In the Spring 2013 issue of Think, Editor Dr. Stephen Law explains why choosing to study philosophy is a wise career move.
Philosophy is fascinating, which is one of the best reasons to study anything. But there are other good reasons to study philosophy, particularly at university. Here are three.
1. Transferable skills that employers value.
Many degree programmes focus on teaching facts to be memorized (teaching that can soon go out of date). Philosophy, on the other hand, focuses much more developing skills – skills that you will find valuable whatever your chosen path in life. These skills include:
The ability to cut through waffle
The ability to spot errors in reasoning
The ability to make a point with clarity and precision
The ability to analyze complex issues and arguments
The ability to think independently and creatively (to ‘think out of the box’)
The ability to build a strong, rigorous case.
Philosophy develops an approach to thinking and problem solving that employers value – particularly when it comes to the most interesting and rewarding careers.
2. Philosophy degree programmes produce some of the most intelligent and able university graduates.
The skills philosophy programmes generate translate into higher performance on standardized tests for graduate education (GRE, LSAT, GMAT, etc.), as well as success in the professional world. In the GRE tests of 3rd year degree majors (major = main subject studied) in the U.S.:
- Philosophy majors rank FIRST among all majors on the verbal section of the GRE. They even outperform those who take a degree in English.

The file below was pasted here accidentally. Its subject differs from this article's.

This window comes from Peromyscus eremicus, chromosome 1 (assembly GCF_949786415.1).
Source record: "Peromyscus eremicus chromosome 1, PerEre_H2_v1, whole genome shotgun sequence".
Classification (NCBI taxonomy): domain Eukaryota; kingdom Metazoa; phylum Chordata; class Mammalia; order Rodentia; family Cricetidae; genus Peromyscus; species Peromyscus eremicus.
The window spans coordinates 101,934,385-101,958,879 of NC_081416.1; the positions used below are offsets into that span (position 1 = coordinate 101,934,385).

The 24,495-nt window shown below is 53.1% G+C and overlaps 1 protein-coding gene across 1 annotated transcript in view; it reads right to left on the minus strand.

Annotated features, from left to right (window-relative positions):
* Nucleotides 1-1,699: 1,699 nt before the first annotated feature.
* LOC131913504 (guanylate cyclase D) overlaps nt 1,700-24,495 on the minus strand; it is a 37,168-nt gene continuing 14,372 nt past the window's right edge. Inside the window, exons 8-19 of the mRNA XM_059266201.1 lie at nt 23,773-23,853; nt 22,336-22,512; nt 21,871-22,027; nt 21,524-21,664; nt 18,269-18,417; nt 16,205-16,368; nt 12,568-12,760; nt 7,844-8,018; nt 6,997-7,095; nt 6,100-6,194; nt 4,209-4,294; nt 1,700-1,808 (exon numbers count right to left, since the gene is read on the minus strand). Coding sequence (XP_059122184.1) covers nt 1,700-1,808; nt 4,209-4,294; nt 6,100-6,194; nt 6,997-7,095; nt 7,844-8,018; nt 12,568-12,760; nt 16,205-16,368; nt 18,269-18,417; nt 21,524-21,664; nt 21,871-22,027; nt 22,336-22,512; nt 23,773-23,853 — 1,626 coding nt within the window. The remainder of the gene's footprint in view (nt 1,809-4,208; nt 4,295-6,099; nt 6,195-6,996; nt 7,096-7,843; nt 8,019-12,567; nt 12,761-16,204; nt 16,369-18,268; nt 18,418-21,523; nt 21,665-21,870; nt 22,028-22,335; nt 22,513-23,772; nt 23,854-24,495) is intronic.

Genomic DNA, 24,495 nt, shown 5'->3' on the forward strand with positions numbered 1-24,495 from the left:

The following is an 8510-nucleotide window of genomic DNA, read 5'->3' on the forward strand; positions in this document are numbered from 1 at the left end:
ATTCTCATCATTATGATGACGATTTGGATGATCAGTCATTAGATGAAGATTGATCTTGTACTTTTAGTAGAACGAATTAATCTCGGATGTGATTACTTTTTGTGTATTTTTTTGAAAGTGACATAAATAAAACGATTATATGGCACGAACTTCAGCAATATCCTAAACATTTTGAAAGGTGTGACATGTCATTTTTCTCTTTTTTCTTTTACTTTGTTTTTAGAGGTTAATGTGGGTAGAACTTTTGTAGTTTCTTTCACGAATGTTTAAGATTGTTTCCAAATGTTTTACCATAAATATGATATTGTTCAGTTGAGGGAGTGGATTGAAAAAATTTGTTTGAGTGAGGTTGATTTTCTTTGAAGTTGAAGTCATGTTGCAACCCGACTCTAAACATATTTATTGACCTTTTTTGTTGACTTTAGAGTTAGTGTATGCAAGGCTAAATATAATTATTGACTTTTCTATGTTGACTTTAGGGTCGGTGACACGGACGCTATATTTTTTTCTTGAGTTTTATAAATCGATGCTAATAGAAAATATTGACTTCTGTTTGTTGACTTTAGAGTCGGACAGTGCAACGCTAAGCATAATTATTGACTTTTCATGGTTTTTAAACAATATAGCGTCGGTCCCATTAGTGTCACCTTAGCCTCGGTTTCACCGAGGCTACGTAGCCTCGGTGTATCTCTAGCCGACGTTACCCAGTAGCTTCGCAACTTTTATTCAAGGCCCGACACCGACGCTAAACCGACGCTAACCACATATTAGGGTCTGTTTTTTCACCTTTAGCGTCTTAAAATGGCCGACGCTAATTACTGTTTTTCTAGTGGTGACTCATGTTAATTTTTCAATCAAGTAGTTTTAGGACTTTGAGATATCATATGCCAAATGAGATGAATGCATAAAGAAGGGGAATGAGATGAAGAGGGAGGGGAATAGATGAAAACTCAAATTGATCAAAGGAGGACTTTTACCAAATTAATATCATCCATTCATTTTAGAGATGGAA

- Philosophy majors rank FIRST among all majors on the analytical section of the GRE. That’s predictable, given philosophy’s emphasis on analytical and critical thinking.
- Philosophy majors rank FIRST among humanities majors and ninth among all majors on the quantitative (mathematical) section of the GRE. Only students following programmes with a large mathematical component (e.g. maths and physics) scored better.
- Philosophy majors ranked FIRST among all majors on the U.S. Law School Admissions Test.
3. ‘What can you do with a philosophy degree?’ ‘Anything you want.’
Philosophy graduates succeed across a very wide variety of professions, including Journalism, Law, Banking and Management.
‘I credit my success to my ability to logically think through problems and my writing skills, both items I attribute to my philosophy classes.’
Kim Feazle, Philosophy Graduate and Financial Analyst, Hill & Knowlton
‘When I went to law school, I was told by all my professors that they were going to teach me how to “think like a lawyer”. I soon found out that I already knew how to do that; I had learned to do so as a philosophy major.’
John S. Paul, Philosophy Major and Attorney (Bryan, Texas)
‘I have been pursuing a top job at one of the leading investment banks in the world. This position was “short listed” to 150 people as interviews went on concurrently in various countries around the globe. At the end of the process, I received the offer and am now working in New York as a Senior Strategist at one of Wall Street’s leading firms. After accepting the offer, I asked the Board, who ultimately made the final decision, why I was chosen above the others. Without blinking an eye, the Head of the Strategic Hiring Committee stated a list of reasons, the very first of which was “Out of all the people we considered, you were the only one who studied Philosophy, not to mention having a Masters Degree in it. That told us immediately that you can think outside the box.” I have come to realize the answer to the question perpetually posed, “Philosophy? What are you going to do with that?” The correct response is “Absolutely anything you want”.’
Jordan Kotick, Vice-President J.P. Morgan, Wall Street